The Telegraph
Since 1st March, 1999
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Koneru Humpy strikes gold No. 1 for India
- ‘I was confident of winning the rapid event’

Doha: For someone who had just won India’s first gold medal in the 15th Asian Games, the expression was baffling. As the 50-odd Indians present at the chess centre of the Khalifa Stadium stood up to cheer Koneru Humpy after she topped the rapid chess event on Tuesday evening, the Andhra girl looked hardly excited. She broke into a quiet smile, shook a few hands before going on to hug her mother.

On Sunday, Indian fans thronged the shooting range to cheer for Manavjit Singh. He flattered to deceive. On Monday morning, a few hundred metres away from the chess centre, Leander Paes and Mahesh Bhupathi disappointed despite being backed by a large contingent of supporters. When Humpy struck it rich, there were not many to cherish the golden moment.

Moments after she defeated Dana Aketayeva to seal the gold with eight points, Humpy said she was happy to win the Asian Games gold as it was for the country. “I was confident of winning this medal. In the morning, I knew about this as the match against the Indonesian girl was an easy one.”

Humpy’s only regret is that the gold has come in the absence of her father. “She mostly travels with her father,” said mother Latha, who looked more excited than the daughter. “This time, I decided to accompany her. It’s a great feeling to watch your child win the Asian Games gold medal.”

Her father had named her Hampi, derived from the word champion, and then changed the spelling to Humpy to make it look more Russian. The daughter has not disappointed. Among the prized scalps of Asia’s youngest International Women’s Master is the legendary Anatoly Karpov.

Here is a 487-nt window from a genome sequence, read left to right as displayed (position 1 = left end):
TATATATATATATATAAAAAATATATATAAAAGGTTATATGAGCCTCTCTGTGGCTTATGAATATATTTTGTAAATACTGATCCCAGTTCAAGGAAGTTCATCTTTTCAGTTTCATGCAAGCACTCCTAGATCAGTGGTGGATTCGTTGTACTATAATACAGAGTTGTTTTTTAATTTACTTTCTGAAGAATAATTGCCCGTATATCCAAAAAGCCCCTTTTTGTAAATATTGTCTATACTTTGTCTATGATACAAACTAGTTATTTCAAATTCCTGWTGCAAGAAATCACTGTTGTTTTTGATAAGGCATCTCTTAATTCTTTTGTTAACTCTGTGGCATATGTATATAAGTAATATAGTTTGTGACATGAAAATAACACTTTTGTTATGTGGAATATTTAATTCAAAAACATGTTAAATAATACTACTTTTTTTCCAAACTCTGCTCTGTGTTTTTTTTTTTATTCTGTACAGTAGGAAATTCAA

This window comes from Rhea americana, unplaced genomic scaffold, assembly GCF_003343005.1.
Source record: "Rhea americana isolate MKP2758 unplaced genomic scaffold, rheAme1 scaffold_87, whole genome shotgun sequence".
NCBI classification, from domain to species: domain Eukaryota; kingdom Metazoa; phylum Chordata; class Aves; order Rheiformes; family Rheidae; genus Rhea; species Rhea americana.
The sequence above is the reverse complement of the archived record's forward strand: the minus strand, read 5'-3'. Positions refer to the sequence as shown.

“Beating Karpov was a great feeling”, she said, sounding excited for the first time. “I never imagined I’d get the better of him.”

“That gave me the enthusiasm to go for the Asian Games gold. Since this is the first time chess has been introduced at the Games, I have trained very hard for this completely different type of format,” she said. “There was some tough competition, like the duel against Qatari world No. 1 from China , but I am happy I overcame all odds.”

Humpy is disappointed that chess does not get enough support back home. “I have the backing of the ONGC, but what about others' “The government of India pays for playing only three official tournaments in the whole year. How do you expect the players to raise money for the rest of the meets'”

Some food for thought that. Especially so as it comes from the latest gold-winner in a country of a billion.

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